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Julian Trevelyan HRA AIA LG (1910-1988)

Julian Otto Trevelyan, HRA AIA LG (1910-1988)

Painter, printmaker, teacher and writer, Julian Trevelyan enlivened twentieth-century British art through his varied assimilation of elements of French avant-garde approaches – not only the dreamlike and childlike aspects of Surrealism, but also the decorative colourism of Matisse and Bonnard.

Julian Trevelyan was born in Leith Hill, Surrey, on 20 February 1910, the only surviving child of the classical scholar and poet, Robert Calverley Trevelyan, and his Dutch wife, Elizabeth (née Des Amorie van der Hoeven). His paternal grandfather, Sir George Trevelyan, and his uncle, George Macaulay Trevelyan, were both distinguished historians.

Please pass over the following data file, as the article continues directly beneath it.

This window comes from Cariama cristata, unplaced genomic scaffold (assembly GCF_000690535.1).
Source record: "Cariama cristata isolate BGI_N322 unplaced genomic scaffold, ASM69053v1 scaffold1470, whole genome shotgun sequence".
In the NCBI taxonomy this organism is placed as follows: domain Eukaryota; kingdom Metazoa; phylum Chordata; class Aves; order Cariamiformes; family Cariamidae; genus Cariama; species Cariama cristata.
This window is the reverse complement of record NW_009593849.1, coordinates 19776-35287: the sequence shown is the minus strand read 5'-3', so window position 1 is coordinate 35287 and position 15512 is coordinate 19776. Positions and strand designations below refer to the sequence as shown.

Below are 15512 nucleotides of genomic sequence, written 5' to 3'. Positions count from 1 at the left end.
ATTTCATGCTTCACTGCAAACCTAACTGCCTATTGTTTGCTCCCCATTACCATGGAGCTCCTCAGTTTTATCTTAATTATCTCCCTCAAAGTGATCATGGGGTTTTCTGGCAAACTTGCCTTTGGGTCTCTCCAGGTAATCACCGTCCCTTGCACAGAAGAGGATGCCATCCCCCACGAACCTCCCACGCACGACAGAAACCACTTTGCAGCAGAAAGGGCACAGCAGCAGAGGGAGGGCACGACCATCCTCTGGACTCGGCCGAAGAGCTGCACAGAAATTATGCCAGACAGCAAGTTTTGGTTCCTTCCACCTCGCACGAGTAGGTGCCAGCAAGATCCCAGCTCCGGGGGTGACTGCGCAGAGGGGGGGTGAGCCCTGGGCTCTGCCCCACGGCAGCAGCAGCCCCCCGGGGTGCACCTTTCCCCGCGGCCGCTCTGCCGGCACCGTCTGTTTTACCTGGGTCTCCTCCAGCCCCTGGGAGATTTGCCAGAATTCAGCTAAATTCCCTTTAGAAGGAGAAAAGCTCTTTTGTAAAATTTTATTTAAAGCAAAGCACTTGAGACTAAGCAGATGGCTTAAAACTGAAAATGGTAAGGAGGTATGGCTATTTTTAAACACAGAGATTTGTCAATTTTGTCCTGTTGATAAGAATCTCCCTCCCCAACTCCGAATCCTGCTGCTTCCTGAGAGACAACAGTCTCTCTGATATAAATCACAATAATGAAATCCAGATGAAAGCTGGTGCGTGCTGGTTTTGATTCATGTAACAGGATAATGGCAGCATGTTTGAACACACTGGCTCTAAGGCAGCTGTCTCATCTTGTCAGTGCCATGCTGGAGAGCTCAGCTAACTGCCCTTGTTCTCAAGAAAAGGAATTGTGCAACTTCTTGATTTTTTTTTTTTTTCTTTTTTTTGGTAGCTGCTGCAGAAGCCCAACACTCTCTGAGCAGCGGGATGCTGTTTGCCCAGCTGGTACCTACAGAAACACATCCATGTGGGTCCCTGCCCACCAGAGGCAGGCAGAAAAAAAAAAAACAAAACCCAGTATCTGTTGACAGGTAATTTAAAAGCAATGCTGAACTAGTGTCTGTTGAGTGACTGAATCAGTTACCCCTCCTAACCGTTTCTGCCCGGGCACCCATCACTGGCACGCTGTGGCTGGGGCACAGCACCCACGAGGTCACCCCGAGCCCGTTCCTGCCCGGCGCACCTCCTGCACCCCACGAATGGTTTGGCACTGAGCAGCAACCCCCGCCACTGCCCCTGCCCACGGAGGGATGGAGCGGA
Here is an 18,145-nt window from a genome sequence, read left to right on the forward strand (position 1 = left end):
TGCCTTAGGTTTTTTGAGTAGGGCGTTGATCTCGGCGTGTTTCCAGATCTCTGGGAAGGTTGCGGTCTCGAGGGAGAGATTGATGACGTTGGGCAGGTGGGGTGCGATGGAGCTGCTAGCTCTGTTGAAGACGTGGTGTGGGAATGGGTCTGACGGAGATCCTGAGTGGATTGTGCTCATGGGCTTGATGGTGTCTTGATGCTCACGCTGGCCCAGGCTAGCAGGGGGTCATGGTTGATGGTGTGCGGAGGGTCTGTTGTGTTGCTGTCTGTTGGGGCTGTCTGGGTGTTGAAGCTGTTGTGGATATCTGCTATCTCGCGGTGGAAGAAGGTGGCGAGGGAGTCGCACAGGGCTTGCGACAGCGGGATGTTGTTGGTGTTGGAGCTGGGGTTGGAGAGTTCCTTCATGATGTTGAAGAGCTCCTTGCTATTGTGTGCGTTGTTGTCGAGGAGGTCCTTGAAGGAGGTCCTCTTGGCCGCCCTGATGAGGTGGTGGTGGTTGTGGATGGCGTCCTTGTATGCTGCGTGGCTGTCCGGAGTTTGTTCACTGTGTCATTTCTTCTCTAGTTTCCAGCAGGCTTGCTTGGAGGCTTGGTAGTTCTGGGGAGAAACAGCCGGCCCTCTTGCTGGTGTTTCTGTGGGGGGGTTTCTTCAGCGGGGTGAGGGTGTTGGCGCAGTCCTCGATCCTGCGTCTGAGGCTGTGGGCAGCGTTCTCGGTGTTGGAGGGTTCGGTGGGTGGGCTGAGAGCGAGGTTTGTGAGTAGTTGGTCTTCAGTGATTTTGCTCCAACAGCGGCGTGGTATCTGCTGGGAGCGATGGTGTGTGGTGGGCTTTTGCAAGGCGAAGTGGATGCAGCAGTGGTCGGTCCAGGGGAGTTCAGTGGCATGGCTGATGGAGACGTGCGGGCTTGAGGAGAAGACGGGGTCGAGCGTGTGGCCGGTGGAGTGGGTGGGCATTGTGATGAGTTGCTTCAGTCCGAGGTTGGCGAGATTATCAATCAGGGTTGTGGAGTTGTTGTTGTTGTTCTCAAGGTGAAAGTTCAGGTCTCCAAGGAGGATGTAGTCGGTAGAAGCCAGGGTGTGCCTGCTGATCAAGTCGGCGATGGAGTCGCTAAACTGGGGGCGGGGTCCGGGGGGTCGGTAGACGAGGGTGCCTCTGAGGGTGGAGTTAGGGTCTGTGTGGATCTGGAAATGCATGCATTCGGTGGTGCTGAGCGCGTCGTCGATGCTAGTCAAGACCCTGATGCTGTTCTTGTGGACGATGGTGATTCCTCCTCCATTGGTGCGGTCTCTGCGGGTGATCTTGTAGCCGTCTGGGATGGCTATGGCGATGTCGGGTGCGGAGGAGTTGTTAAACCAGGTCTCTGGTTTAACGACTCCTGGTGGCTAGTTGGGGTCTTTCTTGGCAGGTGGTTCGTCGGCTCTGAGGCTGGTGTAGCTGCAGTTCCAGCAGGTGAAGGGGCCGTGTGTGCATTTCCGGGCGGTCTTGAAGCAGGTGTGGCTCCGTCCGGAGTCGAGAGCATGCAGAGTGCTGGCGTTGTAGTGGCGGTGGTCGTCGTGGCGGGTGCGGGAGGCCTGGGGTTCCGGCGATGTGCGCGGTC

Julian Trevelyan was educated at Bedales School, in Hampshire, before going up to Trinity College, Cambridge, in 1928, to study English. While at Cambridge, he became a member of a group of students who produced the magazine,
Experiment, to promote an interest in Modernism. The magazine published his text devoted to dreams, in which he stated that ‘to dream is to create’. His friends within the group included Humphrey Jennings, who encouraged him to look at French painting, and particularly the work of the Surrealist, André Masson.

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